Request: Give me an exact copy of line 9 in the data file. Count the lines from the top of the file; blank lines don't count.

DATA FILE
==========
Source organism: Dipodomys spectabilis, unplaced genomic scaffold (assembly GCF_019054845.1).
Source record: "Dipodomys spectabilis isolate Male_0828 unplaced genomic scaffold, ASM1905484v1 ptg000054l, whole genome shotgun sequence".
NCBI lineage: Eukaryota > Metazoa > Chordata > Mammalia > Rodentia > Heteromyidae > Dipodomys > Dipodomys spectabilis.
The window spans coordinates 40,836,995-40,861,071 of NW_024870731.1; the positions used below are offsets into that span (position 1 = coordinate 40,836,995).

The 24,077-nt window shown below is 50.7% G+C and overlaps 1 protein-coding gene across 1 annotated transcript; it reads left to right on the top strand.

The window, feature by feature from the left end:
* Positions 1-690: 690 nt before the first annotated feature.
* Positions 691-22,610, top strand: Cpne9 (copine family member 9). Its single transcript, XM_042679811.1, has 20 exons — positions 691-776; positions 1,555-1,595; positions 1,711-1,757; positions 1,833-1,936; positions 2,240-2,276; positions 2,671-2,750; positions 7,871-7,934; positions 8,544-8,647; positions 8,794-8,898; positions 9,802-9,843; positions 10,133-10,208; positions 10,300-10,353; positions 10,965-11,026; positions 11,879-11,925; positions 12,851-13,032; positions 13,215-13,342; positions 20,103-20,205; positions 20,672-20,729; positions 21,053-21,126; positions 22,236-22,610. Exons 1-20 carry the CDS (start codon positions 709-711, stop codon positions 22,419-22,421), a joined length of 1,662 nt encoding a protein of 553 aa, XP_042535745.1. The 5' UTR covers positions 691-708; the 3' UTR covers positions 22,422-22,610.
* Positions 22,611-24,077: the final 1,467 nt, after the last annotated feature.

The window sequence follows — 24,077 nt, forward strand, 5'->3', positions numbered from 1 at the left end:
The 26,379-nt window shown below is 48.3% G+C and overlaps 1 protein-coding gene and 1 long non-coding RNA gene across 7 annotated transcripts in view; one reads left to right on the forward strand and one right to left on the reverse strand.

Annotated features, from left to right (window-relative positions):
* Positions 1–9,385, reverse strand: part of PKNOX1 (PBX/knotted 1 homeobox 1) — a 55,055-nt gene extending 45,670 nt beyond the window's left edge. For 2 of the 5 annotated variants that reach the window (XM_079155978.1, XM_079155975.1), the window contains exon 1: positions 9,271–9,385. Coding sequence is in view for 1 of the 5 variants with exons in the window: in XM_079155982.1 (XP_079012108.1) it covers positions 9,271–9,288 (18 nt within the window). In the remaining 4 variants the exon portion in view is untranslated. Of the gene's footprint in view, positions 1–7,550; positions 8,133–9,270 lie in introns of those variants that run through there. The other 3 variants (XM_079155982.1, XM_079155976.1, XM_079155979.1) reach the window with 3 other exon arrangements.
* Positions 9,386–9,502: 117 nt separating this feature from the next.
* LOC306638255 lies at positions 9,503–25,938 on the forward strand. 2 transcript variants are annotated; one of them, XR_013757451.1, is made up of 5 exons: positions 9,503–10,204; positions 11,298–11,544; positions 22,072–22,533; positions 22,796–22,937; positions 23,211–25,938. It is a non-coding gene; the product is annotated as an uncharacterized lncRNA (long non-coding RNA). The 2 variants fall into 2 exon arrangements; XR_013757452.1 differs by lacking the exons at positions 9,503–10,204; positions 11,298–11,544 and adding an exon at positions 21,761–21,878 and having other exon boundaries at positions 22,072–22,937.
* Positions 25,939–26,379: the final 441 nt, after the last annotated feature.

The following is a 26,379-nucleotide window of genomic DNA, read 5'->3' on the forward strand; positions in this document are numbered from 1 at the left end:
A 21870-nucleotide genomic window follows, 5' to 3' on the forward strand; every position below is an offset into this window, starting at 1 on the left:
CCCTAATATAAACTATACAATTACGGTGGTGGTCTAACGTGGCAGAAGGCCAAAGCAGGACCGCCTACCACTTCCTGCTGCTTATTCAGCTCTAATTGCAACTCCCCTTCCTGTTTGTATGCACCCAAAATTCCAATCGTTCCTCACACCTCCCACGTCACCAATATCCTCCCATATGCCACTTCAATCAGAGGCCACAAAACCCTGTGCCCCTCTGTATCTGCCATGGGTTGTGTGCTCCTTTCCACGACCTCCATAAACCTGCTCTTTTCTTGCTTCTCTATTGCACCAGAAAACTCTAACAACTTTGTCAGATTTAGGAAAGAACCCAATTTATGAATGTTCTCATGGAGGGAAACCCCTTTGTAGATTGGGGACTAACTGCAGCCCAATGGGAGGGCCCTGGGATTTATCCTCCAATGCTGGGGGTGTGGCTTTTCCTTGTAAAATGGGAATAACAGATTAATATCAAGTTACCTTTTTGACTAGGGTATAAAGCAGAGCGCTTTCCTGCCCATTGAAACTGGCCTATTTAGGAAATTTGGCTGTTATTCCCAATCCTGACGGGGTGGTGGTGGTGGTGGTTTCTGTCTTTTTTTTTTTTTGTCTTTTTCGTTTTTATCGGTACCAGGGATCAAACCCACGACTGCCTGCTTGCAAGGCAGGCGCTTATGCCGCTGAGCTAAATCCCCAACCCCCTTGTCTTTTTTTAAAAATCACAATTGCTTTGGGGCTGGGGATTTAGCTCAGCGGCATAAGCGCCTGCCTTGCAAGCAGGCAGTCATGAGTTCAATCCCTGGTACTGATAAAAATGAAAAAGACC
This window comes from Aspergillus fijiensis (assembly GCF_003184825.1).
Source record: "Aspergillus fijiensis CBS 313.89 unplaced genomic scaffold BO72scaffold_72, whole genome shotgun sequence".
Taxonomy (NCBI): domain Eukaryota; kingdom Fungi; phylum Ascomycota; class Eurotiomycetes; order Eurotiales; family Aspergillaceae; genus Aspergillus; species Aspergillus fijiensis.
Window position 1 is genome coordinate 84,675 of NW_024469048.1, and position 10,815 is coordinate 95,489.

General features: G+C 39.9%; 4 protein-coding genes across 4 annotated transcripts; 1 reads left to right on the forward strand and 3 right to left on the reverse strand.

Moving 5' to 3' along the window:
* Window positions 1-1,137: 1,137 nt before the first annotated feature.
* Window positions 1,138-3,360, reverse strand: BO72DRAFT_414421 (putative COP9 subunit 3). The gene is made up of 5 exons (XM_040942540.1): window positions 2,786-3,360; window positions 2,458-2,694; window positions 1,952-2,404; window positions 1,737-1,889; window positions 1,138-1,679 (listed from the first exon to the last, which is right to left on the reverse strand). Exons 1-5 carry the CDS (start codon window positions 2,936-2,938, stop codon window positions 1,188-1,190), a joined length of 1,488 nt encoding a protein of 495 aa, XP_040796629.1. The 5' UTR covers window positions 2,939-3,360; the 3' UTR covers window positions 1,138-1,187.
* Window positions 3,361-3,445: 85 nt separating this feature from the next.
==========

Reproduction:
* Positions 22,611-24,077: the final 1,467 nt, after the last annotated feature.